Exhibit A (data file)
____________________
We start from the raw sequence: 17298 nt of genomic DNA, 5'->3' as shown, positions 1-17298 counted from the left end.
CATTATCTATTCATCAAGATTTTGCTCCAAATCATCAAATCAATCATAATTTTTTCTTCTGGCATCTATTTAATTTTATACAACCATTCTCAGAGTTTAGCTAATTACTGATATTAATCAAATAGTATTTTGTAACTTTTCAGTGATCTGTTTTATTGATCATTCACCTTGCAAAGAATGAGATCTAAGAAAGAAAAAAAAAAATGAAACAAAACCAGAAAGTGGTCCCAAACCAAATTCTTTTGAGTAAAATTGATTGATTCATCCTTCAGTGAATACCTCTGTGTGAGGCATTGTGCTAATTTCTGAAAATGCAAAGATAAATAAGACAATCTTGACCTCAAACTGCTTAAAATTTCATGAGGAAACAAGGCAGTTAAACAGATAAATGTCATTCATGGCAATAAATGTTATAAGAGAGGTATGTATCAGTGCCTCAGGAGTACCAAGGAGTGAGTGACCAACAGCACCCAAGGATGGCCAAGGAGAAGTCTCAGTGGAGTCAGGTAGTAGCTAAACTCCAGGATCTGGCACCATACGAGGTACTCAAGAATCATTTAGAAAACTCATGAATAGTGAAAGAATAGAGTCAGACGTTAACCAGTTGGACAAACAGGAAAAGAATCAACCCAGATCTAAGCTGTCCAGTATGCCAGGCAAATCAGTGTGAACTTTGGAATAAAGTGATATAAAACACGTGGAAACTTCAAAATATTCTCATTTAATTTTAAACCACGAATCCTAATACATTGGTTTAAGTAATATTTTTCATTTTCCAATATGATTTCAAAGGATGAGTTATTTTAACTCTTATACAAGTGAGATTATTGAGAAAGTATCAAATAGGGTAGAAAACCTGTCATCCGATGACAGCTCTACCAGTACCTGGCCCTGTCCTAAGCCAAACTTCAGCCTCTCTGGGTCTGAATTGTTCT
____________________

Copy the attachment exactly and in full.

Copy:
We start from the raw sequence: 17298 nt of genomic DNA, 5'->3' as shown, positions 1-17298 counted from the left end.
CATTATCTATTCATCAAGATTTTGCTCCAAATCATCAAATCAATCATAATTTTTTCTTCTGGCATCTATTTAATTTTATACAACCATTCTCAGAGTTTAGCTAATTACTGATATTAATCAAATAGTATTTTGTAACTTTTCAGTGATCTGTTTTATTGATCATTCACCTTGCAAAGAATGAGATCTAAGAAAGAAAAAAAAAAATGAAACAAAACCAGAAAGTGGTCCCAAACCAAATTCTTTTGAGTAAAATTGATTGATTCATCCTTCAGTGAATACCTCTGTGTGAGGCATTGTGCTAATTTCTGAAAATGCAAAGATAAATAAGACAATCTTGACCTCAAACTGCTTAAAATTTCATGAGGAAACAAGGCAGTTAAACAGATAAATGTCATTCATGGCAATAAATGTTATAAGAGAGGTATGTATCAGTGCCTCAGGAGTACCAAGGAGTGAGTGACCAACAGCACCCAAGGATGGCCAAGGAGAAGTCTCAGTGGAGTCAGGTAGTAGCTAAACTCCAGGATCTGGCACCATACGAGGTACTCAAGAATCATTTAGAAAACTCATGAATAGTGAAAGAATAGAGTCAGACGTTAACCAGTTGGACAAACAGGAAAAGAATCAACCCAGATCTAAGCTGTCCAGTATGCCAGGCAAATCAGTGTGAACTTTGGAATAAAGTGATATAAAACACGTGGAAACTTCAAAATATTCTCATTTAATTTTAAACCACGAATCCTAATACATTGGTTTAAGTAATATTTTTCATTTTCCAATATGATTTCAAAGGATGAGTTATTTTAACTCTTATACAAGTGAGATTATTGAGAAAGTATCAAATAGGGTAGAAAACCTGTCATCCGATGACAGCTCTACCAGTACCTGGCCCTGTCCTAAGCCAAACTTCAGCCTCTCTGGGTCTGAATTGTTCT